Then there’s the busta, which means “envelope” in Italian, though in Canada it means more like cash-stuffed envelope. Originally meant to help moneyless newlyweds start their life together, today its purpose is to cover the cost of the ceremony itself, which must always be bigger and better than that of the last cousin who got hitched, according to Rose Marie Meleca. The second-generation Italian Canadian from Woodbridge has created an entire business out of designing custom-made busta boxes, the containers where bride and groom collect their due. She covers the cardboard containers with satin, finishing the rims with cording, beads and bijoux that match the colour theme of her customers’ flamboyant weddings. Renting one for the weekend can cost up to $200. Her showroom, in the basement of her home, is full of the sparkly boxes, including one shaped like a grand piano and another inside a carriage that resembles Cinderella’s.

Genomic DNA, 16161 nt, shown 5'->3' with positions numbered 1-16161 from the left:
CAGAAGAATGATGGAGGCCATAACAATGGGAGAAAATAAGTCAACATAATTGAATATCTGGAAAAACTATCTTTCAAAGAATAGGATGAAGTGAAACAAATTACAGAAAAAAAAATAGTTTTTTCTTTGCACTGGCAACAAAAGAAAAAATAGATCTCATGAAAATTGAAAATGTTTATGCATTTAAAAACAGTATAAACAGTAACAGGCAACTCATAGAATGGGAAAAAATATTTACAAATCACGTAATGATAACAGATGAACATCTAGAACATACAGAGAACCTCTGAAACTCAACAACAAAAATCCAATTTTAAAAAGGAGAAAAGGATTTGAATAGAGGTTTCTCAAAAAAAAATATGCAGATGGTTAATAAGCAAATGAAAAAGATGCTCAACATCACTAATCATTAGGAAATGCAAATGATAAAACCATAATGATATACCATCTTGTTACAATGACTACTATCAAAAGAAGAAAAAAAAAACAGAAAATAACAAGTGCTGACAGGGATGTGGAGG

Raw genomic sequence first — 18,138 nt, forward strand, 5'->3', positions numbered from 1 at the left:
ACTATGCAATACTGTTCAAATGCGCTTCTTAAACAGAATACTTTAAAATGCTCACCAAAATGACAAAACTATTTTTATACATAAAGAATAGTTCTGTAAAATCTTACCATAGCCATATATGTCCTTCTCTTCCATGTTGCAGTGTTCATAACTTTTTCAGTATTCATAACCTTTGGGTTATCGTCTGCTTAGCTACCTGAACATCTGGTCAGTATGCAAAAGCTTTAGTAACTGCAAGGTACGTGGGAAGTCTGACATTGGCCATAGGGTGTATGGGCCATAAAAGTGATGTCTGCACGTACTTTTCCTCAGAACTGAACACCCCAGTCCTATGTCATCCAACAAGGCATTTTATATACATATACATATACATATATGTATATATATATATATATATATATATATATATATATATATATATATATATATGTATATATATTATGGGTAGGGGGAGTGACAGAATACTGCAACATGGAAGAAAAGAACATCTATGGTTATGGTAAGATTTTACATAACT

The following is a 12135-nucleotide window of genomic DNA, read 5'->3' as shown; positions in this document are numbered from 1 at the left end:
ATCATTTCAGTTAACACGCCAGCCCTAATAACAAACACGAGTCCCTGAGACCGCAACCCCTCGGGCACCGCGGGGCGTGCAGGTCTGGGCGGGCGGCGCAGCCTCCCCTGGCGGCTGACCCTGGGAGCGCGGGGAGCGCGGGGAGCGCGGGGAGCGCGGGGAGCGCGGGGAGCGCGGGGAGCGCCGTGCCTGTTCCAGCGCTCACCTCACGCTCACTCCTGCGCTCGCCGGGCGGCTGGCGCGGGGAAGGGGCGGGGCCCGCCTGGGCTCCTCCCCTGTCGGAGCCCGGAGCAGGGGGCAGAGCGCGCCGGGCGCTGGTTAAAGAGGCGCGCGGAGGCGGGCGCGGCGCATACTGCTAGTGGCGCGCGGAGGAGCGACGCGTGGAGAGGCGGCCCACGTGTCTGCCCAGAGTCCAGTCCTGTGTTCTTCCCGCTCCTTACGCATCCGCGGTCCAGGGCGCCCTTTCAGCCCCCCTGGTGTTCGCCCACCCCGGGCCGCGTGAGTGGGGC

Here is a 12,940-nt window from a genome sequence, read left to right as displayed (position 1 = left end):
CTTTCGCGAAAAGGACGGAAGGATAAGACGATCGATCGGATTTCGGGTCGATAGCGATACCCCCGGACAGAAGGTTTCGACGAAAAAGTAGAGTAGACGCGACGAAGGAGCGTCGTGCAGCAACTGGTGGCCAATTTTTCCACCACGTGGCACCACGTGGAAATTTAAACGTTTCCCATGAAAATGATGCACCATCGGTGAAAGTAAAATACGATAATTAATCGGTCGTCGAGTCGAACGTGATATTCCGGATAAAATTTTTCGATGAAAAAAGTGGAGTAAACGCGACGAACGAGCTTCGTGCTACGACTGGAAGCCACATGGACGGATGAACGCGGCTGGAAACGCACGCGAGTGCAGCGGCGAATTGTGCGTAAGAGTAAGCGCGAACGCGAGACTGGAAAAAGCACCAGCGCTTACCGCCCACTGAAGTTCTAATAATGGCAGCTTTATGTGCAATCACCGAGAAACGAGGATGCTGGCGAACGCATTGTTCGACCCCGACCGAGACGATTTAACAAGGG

The 31-year-old is quick with a joke about Italian Canadians’ love for big weddings and bling. The magnitude of the festivities never fails to shock the occasional relative who flies in from Italy. In the old country, things are more subdued. In Italy, they “don’t have acrobats hanging off the ceiling,” she says. And yet she loves this Italian-Canadian extravaganza. “I say we’re crazy,” she adds, “but I like being crazy.”
Nonnos and nonnas are happy to see the new traditions passed on. At her Etobicoke, Ont., bungalow, Orlando’s face fills with pride when she recalls how her great-nephew Joseph Sgro, a 28-year-old lawyer, showed up at her house two summers ago with baskets of “peppers and peppers and peppers” he’d grown himself. They spent a weekend together preparing hot-pepper oil, a zesty delicacy the Calabrese like to pour on everything from sandwiches to pasta. According to Sgro, these kinds of culinary get-togethers aren’t a matter of learning about southern Italian cuisine as much as preserving his sense of community. “Who knows if we’re doing it right,” he says, “but at least it’s something we can hand over to future generations.”